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South Carolina
Judicial Department
25778 - Cothran v. Brown

In The Supreme Court

Ferrell Cothran, Personal Representative of the Estate of Douglas H. McFaddin,        Respondent,


Alvin Brown,        Petitioner.


Appeal From Clarendon County
Thomas W. Cooper, Jr., Circuit Court Judge

Opinion No. 25778
Heard November 6, 2003 - Filed January 27, 2004


Samuel R. Clawson and Timothy A. Domin, both of Clawson & Staubes, of Charleston; William B. Woods, Donna Seegars Givens and Darra James Vallini, all of Woods & Givens, LLP, of Lexington, for Petitioner.

Daniel Holt Shine, of Shine Law Offices, of Dillon; Gedney M. Howe, III, of Law Offices of Gedney M. Howe, III, P.A., of Charleston; John C. Land, of Land, Parker & Welch, P.A., of Manning, for Respondent.

JUSTICE BURNETT: We granted a writ of certiorari to review the Court of Appeals’ opinion in Cothran v. Brown, 350 S.C. 352, 566 S.E.2d 548 (2002). We reverse.

Petitioner, Alvin Brown (Brown), pled guilty to reckless homicide, pursuant to S.C. Code Ann. § 56-5-2910 (1976), in connection with the death of Douglas J. McFaddin (McFaddin). Respondent, Ferrell Cothran, as personal representative of McFaddin’s estate, filed a civil action asserting wrongful death and survival claims against Brown. The trial court granted partial summary judgment for McFaddin’s estate on the issue of liability, finding Brown’s guilty plea estopped him from denying civil liability. A panel of the Court of Appeals reversed. The Court of Appeals subsequently granted Cothran’s Petition for Rehearing en banc to consider whether Brown should be judicially estopped from asserting comparative negligence in this civil proceeding. A majority of the Court of Appeals held Brown to be judicially estopped from contesting liability. The majority also adopted the “competing affidavit” rule.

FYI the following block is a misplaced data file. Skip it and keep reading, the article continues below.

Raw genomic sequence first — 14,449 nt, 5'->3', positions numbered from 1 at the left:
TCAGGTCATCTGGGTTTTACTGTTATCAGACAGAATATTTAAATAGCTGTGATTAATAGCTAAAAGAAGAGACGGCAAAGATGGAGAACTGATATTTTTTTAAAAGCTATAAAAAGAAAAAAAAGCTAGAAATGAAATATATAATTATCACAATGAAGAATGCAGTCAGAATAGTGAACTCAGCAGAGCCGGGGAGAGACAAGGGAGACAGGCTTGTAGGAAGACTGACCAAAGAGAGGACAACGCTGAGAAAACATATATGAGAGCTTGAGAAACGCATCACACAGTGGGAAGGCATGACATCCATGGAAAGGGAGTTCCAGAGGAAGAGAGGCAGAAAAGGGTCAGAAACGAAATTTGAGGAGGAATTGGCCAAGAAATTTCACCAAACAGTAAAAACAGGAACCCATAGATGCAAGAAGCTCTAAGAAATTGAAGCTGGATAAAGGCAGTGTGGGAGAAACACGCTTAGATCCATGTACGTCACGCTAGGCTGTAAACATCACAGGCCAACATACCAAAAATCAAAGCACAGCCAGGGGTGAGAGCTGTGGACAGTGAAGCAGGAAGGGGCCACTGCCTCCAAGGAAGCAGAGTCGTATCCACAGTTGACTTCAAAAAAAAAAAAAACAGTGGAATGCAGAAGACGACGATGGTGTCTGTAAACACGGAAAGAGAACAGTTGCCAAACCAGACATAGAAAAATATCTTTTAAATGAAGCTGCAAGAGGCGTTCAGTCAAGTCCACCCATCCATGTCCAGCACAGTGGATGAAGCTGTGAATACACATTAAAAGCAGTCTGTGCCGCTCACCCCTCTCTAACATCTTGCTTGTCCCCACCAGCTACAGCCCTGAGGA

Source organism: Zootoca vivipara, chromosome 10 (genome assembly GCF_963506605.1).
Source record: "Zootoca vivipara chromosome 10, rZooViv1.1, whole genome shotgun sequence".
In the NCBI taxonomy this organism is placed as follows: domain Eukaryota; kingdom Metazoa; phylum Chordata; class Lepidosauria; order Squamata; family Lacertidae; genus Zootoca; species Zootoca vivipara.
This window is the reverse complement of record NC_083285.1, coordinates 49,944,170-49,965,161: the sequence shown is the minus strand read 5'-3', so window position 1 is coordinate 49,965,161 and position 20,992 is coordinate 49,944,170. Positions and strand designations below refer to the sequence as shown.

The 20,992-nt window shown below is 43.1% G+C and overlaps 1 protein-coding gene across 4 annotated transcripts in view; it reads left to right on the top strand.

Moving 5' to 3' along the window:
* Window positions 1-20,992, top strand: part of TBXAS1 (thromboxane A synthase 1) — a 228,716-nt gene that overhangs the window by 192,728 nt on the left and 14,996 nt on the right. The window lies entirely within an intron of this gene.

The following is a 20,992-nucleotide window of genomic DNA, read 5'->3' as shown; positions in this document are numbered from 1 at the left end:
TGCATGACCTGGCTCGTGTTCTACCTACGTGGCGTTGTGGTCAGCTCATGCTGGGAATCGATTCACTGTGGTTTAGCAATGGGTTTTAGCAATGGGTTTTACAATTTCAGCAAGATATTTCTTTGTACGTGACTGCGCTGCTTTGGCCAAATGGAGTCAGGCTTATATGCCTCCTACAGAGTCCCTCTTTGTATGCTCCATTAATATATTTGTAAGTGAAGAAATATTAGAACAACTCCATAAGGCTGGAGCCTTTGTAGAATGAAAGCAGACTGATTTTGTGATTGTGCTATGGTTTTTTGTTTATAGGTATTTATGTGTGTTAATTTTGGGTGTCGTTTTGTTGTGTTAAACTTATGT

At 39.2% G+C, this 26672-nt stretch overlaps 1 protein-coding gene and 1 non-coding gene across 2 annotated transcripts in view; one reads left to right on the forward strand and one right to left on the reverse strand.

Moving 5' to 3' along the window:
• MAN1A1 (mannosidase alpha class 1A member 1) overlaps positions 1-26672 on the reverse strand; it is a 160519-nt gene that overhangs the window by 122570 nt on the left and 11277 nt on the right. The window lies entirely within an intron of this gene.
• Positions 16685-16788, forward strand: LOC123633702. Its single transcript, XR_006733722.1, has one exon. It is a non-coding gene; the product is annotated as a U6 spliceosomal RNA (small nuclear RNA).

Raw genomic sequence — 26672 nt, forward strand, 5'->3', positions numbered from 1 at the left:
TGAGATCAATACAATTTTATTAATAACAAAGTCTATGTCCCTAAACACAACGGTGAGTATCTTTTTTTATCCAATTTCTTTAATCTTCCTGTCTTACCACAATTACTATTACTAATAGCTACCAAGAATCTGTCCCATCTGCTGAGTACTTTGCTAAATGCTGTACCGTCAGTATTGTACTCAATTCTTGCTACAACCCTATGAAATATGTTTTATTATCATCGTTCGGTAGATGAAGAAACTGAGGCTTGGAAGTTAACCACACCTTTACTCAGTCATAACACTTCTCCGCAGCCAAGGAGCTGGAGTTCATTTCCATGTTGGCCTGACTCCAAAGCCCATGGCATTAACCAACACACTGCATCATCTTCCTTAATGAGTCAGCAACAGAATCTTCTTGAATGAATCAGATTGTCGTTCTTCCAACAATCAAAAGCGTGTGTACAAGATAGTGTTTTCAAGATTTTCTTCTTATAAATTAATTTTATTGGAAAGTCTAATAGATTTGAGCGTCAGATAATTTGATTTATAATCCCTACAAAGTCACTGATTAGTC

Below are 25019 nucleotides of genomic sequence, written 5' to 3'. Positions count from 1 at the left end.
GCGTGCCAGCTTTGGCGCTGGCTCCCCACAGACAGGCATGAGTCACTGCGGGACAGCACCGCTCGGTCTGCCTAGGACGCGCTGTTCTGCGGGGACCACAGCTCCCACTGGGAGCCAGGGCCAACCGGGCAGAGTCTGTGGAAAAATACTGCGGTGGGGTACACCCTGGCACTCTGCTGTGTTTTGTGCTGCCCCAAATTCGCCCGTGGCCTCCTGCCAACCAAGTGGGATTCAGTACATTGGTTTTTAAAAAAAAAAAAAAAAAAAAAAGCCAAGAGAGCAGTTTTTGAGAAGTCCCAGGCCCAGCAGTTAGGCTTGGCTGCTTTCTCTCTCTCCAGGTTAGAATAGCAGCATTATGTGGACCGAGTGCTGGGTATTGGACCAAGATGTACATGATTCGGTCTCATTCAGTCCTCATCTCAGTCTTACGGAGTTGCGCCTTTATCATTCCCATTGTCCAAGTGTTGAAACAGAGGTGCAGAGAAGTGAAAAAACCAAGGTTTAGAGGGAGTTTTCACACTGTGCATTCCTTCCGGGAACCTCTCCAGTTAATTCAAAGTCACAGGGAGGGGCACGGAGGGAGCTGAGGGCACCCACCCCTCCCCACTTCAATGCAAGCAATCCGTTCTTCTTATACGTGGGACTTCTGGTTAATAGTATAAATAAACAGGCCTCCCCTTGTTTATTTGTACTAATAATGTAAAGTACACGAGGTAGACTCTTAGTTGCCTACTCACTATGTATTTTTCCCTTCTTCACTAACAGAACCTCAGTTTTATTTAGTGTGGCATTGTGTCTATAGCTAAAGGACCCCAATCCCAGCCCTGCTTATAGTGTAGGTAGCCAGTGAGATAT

I. Did the Court of Appeals err in applying the doctrine of judicial estoppel to preclude Brown from asserting a comparative negligence defense in a civil proceeding when Brown had previously entered a guilty plea to criminal charges arising from the same automobile accident?

II. Did the Court of Appeals err in finding Brown’s second affidavit did not merit consideration for summary judgment purposes?


This matter arose out of an automobile accident. Brown was driving his vehicle east on Rainbow Lake Road in Clarendon County on the night of December 2, 1995. McFaddin had parked his westbound truck on the eastbound shoulder near the curve of the road with the vehicle headlights on. Brown entered the left-hand curve, saw the headlights on McFaddin’s vehicle, swerved to his right off the paved surface of the road, striking McFaddin, who was standing outside his vehicle calling his dogs after a day of hunting. Brown was given a chemical test of his breath which registered an alcohol concentration of .17 percent. Brown told officers at the scene that, as he came around the curve, he saw headlights in his lane and swerved to the right, striking McFaddin and colliding with McFaddin’s vehicle.

At the plea hearing, Brown admitted his guilt and explained to the plea judge that he was blinded by the headlights on McFaddin’s vehicle. Plea counsel presented Brown’s statement to the officer at the scene, as well as a map, survey, and video recreation of the accident scene to illustrate the position of McFaddin’s vehicle. The recreation demonstrated the appearance of the headlights from Brown’s perspective. Brown believed McFaddin’s vehicle was traveling in Brown’s lane and a head-on collision was imminent.

In the civil proceeding, Cothran argued Brown’s comparative negligence defense was inconsistent with his plea of guilty in the criminal proceeding. Brown’s counsel presented the investigating officer’s report and photographs of the accident scene. Additionally, Brown’s counsel presented two affidavits, one by Brown, and one by Maechearda McCray. [1]